ÈÍÒÅËÐÎÑ > ¹76, 2015 > Assessing Causality in a Complex Security Environment
Andrew L. Stigler
In May 2014, I was moderating a Naval War College seminar on the topic of U.S. policy in the Middle East. The discussion involved President George W. Bush’s statement that a democratic Iraq would serve as a “beacon of democracy” in the Middle East, leading nations and peoples in that region to reappraise their systems of government and, perhaps, initiate democracy movements of their own. A student raised his hand.
“Well, we know it worked,” said a Navy captain. I asked how. “The Arab Spring. That shows that the image of an Iraqi woman holding up her purple fingertip after having voted, it resonated with the entire region. I mean, look what happened.”
I offered counterarguments. Did that image have the same meaning to other audiences that it did to us? How many people in the region saw the image? Was that image counteracted by distrust of America’s motives in Iraq? The student shook his head. “We know it worked,” he said.
To my understanding, methodological issues receive little coverage in the professional military education (PME) system. There are many excellent reasons for this, one of which is that the master’s degree that students receive is not in political science, but covers a host of critical strategic issues and other topics. But PME is also the last opportunity to address, in an educational setting, subjects in the social sciences that could genuinely benefit those students.
Causality is one of these critical issues. Causality has many definitions, but we might profitably see it as the search for reasons as to why a particular event occurred. Causality is certainly studied in the military in the physical sense: calculating a jet engine’s thrust or managing the operation of a nuclear reactor, for example. But officers preparing for greater responsibilities, including understanding contingencies in the international arena, are forced—whether they know it or not—to address causality in the strategic arena.
A causal relationship is a way of describing how a cause and effect interact. A change in the cause leads to a change in the effect (at least some of the time), or there is no cause and effect relationship.1 A simple representation would be cause → effect.
Often a mechanism, seen or unseen, is involved. When a car strikes a light pole and the light pole falls down, we see the causal relationship. Other physical causal relationships are unseen, such as gravity causing an apple to fall from a tree.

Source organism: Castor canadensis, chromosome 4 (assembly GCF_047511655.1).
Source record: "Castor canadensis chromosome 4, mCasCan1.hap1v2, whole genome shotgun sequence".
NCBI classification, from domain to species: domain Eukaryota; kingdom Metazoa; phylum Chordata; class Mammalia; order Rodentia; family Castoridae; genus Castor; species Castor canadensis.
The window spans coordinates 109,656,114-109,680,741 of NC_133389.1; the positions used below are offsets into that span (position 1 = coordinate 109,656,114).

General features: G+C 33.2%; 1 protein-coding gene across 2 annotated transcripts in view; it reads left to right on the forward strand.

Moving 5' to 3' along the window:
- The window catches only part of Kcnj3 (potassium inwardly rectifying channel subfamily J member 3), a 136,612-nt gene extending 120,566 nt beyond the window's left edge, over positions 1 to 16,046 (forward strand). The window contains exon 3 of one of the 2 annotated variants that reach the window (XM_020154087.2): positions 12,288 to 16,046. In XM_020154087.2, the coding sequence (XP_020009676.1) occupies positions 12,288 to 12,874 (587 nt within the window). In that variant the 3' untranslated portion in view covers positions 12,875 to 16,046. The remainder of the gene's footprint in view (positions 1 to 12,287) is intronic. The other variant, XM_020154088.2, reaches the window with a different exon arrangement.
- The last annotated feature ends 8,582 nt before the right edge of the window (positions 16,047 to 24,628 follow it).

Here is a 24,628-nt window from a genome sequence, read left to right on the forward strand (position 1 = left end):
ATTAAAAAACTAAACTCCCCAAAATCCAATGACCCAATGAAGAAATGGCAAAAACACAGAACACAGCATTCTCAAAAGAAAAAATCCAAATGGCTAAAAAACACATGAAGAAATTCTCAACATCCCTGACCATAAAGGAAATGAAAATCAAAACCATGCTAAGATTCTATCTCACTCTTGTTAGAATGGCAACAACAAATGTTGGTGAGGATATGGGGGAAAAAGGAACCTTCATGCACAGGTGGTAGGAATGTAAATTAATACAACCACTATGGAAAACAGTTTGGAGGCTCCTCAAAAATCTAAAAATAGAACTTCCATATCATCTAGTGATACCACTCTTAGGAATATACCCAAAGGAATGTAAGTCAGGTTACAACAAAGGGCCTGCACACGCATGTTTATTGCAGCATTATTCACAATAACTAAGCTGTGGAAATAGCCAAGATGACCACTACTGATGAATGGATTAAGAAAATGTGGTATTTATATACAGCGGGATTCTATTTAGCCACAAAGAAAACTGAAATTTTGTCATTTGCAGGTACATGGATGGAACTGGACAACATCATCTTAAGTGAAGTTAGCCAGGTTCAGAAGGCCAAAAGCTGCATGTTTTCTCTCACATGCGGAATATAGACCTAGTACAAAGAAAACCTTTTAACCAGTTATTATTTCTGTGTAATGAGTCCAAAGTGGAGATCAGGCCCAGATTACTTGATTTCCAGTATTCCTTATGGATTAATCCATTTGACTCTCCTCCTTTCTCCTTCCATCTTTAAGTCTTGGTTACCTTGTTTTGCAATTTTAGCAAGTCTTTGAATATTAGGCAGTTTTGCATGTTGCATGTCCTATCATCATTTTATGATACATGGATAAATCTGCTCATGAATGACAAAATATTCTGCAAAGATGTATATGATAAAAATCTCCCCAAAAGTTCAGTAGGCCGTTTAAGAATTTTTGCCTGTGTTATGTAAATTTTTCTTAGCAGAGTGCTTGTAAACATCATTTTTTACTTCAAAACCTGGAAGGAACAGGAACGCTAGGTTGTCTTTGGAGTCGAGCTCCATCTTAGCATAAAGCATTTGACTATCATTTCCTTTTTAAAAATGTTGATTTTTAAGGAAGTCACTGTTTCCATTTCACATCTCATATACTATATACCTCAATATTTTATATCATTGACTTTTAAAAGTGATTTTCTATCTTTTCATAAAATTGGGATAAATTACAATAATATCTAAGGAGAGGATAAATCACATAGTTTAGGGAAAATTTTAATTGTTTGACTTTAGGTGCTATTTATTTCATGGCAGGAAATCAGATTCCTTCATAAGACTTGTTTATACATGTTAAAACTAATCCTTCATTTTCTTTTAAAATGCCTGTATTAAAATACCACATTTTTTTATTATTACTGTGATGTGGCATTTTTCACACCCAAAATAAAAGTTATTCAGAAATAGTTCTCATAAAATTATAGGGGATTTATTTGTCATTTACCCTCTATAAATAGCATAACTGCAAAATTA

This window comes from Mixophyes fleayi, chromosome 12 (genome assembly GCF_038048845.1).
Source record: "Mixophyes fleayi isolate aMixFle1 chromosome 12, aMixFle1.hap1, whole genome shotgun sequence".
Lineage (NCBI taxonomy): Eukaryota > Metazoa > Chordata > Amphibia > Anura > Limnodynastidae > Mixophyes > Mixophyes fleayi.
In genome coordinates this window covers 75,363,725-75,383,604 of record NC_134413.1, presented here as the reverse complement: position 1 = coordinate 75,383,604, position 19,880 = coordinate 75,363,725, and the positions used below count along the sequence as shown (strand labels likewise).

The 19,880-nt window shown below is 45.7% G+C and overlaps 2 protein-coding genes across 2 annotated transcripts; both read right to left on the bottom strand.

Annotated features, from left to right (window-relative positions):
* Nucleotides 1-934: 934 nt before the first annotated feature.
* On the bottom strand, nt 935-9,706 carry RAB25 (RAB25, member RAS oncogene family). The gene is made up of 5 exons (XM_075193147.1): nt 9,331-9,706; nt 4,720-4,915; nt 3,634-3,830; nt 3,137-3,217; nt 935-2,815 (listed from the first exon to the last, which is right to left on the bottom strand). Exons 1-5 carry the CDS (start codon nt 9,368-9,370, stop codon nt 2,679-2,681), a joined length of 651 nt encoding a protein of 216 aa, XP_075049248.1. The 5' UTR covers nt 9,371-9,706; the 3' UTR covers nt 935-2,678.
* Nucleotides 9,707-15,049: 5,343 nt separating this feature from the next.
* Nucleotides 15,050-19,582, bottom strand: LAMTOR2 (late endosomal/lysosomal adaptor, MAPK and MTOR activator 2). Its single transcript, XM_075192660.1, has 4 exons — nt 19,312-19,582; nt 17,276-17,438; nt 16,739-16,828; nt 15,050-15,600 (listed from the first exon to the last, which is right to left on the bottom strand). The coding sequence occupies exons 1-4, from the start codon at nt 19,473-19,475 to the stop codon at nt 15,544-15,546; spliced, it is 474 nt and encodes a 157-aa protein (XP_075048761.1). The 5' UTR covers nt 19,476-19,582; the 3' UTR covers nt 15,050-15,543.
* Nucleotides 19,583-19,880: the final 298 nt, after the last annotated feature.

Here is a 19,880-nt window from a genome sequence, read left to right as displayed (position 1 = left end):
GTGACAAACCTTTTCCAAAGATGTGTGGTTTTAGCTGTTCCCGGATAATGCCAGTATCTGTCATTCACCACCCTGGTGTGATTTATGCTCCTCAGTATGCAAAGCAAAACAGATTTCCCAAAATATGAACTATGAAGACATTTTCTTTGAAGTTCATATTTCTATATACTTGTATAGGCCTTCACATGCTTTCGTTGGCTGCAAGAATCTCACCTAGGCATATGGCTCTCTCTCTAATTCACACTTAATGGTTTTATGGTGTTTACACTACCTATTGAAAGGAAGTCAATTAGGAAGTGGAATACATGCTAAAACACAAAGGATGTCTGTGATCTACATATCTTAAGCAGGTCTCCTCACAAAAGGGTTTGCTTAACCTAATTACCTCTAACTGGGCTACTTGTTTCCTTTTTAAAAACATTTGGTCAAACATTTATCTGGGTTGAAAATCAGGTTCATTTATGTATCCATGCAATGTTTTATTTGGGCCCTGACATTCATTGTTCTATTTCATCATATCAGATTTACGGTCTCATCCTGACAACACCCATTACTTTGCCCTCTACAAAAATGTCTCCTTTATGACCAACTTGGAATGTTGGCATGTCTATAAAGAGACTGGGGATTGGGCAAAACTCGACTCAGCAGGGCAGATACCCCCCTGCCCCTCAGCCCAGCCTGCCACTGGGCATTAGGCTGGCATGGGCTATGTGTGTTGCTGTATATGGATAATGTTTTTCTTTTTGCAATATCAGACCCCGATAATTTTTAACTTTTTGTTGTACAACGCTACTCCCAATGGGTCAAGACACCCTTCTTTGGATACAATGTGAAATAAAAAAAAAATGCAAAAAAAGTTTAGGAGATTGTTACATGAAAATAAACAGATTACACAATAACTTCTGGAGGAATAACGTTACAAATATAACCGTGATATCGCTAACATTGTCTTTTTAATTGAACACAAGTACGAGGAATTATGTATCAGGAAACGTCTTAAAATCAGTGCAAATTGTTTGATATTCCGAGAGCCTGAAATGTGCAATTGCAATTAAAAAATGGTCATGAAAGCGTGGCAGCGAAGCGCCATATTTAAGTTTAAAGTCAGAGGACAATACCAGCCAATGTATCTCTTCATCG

Causation and Its Pitfalls
Efforts to simplify complex causal relations in the international arena account for much of the work in political science, which seeks to illuminate issues of strategic significance. Consider the subject of deterrence. In one of his most prominent early works, John Mearsheimer offered a relatively simple theory of what leads to a stable deterrent relationship between two states. Mearsheimer argued that when State A fields a deterrent capability sufficient to defeat State B, State B will be deterred from attacking State A.2The theory is a reasonable one on its face (though we might think of exceptions, such as Georgia’s decision to attack Russia in 2008). The causal relationship of Mearsheimer’s theory might be stated as follows: dominant conventional military capability vs. B → stable deterrence vs. B.
Stephen Van Evera warns against a number of potential errors in determining causation.3 The most important of these is spurious causation. This occurs when the incidences of both A and B are reliant on some other factor, rather than one causing the other. In this case, A and B are not causally related, but instead both rely on a third cause: C →both A and B.
An example of spurious causation would be arguing that the crash of an F-16 was caused by the ejection of the pilot. Since ejections are often closely correlated with fighter airplane crashes, an investigator (albeit a poorly informed one) with no understanding of the subject might be forgiven if he speculated that it was the ejection that primarily caused the crash. This is possible, of course; in the absence of mechanical problems, a decision by the pilot to eject would cause the plane to crash. However, it is far more likely that the two events, A (ejection of the pilot) and B (crash of the airplane), are both caused by a third event, C (serious mechanical issues with the plane).
The risk of arriving at spurious causal implications in international security is considerable. What may appear a cause may in fact be the effect of a larger cause, just as with the example of the ejecting pilot. The prior reference to the Arab Spring example is most likely this sort of spurious causation. Would the Arab Spring have occurred if the United States had never invaded Iraq, or even Afghanistan? Very possibly so; though it is difficult to prove a negative, I am aware of no instances of those rebelling in Tunisia, Egypt, Syria, or elsewhere who cited the recent histories of Iraq and Afghanistan as their motives. If this line of reasoning is correct, then the assertion that the Arab Spring was caused by evolving democracies in Afghanistan and Iraq is an example of spurious causation (and possibly biased analysis to boot).